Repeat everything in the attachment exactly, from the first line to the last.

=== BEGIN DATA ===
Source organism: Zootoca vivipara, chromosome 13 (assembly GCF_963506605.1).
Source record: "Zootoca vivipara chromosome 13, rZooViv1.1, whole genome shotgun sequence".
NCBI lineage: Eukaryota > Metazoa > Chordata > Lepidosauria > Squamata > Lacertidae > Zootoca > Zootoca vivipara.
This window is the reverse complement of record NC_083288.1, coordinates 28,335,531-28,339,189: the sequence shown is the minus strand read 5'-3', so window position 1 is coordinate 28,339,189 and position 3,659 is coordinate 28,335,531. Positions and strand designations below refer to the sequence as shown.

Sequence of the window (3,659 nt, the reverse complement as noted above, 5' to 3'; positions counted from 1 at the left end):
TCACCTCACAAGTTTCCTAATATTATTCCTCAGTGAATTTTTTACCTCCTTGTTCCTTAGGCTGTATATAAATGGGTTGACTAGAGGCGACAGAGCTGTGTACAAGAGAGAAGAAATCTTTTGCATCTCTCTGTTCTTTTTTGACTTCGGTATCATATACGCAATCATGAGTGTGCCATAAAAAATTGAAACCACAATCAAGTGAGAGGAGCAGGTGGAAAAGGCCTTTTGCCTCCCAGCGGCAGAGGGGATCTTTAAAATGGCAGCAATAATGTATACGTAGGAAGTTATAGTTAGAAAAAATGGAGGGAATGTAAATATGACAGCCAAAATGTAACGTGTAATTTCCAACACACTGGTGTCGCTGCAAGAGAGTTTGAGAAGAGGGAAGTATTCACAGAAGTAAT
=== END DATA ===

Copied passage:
Source organism: Zootoca vivipara, chromosome 13 (assembly GCF_963506605.1).
Source record: "Zootoca vivipara chromosome 13, rZooViv1.1, whole genome shotgun sequence".
NCBI lineage: Eukaryota > Metazoa > Chordata > Lepidosauria > Squamata > Lacertidae > Zootoca > Zootoca vivipara.
This window is the reverse complement of record NC_083288.1, coordinates 28,335,531-28,339,189: the sequence shown is the minus strand read 5'-3', so window position 1 is coordinate 28,339,189 and position 3,659 is coordinate 28,335,531. Positions and strand designations below refer to the sequence as shown.

Sequence of the window (3,659 nt, the reverse complement as noted above, 5' to 3'; positions counted from 1 at the left end):
TCACCTCACAAGTTTCCTAATATTATTCCTCAGTGAATTTTTTACCTCCTTGTTCCTTAGGCTGTATATAAATGGGTTGACTAGAGGCGACAGAGCTGTGTACAAGAGAGAAGAAATCTTTTGCATCTCTCTGTTCTTTTTTGACTTCGGTATCATATACGCAATCATGAGTGTGCCATAAAAAATTGAAACCACAATCAAGTGAGAGGAGCAGGTGGAAAAGGCCTTTTGCCTCCCAGCGGCAGAGGGGATCTTTAAAATGGCAGCAATAATGTATACGTAGGAAGTTATAGTTAGAAAAAATGGAGGGAATGTAAATATGACAGCCAAAATGTAACGTGTAATTTCCAACACACTGGTGTCGCTGCAAGAGAGTTTGAGAAGAGGGAAGTATTCACAGAAGTAAT